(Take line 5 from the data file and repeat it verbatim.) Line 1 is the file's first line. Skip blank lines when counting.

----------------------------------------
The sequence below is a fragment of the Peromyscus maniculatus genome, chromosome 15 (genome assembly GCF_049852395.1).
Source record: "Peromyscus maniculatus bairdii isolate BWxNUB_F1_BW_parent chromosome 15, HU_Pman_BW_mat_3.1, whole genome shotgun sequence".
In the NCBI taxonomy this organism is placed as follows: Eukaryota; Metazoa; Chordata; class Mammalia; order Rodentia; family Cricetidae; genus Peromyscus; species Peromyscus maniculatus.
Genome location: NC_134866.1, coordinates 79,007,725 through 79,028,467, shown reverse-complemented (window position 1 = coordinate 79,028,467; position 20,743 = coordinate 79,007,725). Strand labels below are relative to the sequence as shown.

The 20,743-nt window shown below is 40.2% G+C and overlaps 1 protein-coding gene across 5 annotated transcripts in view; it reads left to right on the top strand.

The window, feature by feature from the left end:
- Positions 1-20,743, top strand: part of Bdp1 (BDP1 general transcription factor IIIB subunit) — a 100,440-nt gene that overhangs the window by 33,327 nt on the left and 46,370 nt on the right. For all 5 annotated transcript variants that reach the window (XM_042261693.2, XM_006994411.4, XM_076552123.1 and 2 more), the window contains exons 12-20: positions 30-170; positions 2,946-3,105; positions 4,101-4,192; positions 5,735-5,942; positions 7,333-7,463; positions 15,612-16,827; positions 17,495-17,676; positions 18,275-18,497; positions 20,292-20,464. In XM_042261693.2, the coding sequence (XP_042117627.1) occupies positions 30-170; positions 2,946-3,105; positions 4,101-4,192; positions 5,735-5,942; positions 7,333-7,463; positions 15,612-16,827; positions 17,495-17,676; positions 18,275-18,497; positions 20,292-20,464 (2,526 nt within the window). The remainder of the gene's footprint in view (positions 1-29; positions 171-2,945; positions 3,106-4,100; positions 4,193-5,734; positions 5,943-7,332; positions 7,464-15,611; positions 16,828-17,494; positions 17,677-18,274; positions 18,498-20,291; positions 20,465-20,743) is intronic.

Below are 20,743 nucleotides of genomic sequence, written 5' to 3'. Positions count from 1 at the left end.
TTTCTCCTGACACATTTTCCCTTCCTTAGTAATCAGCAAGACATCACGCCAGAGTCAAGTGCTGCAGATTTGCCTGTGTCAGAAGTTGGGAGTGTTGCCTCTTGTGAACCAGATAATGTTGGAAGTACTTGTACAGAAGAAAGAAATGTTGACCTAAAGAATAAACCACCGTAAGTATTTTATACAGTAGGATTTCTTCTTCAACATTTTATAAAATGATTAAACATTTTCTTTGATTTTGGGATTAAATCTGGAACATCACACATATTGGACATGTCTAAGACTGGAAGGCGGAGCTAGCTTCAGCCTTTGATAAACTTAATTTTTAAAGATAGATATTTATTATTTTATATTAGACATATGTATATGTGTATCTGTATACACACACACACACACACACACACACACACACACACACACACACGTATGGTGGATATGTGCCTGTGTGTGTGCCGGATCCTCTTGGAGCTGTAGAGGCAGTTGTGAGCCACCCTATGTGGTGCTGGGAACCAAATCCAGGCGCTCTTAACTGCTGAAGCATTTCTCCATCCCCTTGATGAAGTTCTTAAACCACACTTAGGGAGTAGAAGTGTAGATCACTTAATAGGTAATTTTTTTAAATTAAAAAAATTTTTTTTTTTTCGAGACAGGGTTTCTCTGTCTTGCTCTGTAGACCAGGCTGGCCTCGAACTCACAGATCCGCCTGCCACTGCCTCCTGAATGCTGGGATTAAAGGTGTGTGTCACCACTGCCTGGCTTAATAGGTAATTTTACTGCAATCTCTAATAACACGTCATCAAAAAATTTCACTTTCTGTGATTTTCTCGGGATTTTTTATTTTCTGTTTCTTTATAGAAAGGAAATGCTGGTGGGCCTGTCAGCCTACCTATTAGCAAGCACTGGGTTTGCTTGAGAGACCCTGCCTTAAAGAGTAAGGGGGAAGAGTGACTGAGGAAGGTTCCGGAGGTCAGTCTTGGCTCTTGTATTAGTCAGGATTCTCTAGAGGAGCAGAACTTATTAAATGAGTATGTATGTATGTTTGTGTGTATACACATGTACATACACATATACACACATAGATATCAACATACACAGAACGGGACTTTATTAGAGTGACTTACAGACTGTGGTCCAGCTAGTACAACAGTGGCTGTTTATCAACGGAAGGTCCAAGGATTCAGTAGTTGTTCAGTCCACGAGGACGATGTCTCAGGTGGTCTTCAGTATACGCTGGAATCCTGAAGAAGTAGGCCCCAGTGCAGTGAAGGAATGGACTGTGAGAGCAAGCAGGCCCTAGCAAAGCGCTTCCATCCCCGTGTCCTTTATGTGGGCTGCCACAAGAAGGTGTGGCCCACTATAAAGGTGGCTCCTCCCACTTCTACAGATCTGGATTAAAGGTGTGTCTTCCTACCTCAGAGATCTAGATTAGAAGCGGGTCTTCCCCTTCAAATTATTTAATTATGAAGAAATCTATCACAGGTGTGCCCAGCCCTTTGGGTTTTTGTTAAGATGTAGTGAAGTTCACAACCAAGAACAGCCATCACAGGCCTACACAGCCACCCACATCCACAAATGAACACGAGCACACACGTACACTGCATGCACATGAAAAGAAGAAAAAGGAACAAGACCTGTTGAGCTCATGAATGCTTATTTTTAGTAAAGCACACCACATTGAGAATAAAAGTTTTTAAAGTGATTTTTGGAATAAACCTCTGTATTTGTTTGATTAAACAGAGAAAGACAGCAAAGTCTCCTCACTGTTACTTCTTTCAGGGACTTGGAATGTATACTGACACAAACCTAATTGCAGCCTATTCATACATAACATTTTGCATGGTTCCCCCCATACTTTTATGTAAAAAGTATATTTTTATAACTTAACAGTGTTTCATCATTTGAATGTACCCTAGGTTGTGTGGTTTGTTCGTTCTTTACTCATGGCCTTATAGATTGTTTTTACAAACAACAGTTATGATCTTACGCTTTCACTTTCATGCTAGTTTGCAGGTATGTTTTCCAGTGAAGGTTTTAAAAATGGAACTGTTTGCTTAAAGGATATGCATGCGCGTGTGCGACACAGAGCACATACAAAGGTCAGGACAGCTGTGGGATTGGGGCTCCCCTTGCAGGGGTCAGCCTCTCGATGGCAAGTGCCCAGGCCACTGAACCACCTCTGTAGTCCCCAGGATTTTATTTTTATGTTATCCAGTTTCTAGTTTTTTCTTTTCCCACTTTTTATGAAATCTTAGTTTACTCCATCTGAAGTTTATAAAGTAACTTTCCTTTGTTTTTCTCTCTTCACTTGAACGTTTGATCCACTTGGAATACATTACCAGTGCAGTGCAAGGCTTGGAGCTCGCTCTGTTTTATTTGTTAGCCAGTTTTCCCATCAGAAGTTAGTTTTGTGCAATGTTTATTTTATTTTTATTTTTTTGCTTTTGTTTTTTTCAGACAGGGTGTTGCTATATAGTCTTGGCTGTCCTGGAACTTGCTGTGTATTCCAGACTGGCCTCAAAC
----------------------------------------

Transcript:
The 20,743-nt window shown below is 40.2% G+C and overlaps 1 protein-coding gene across 5 annotated transcripts in view; it reads left to right on the top strand.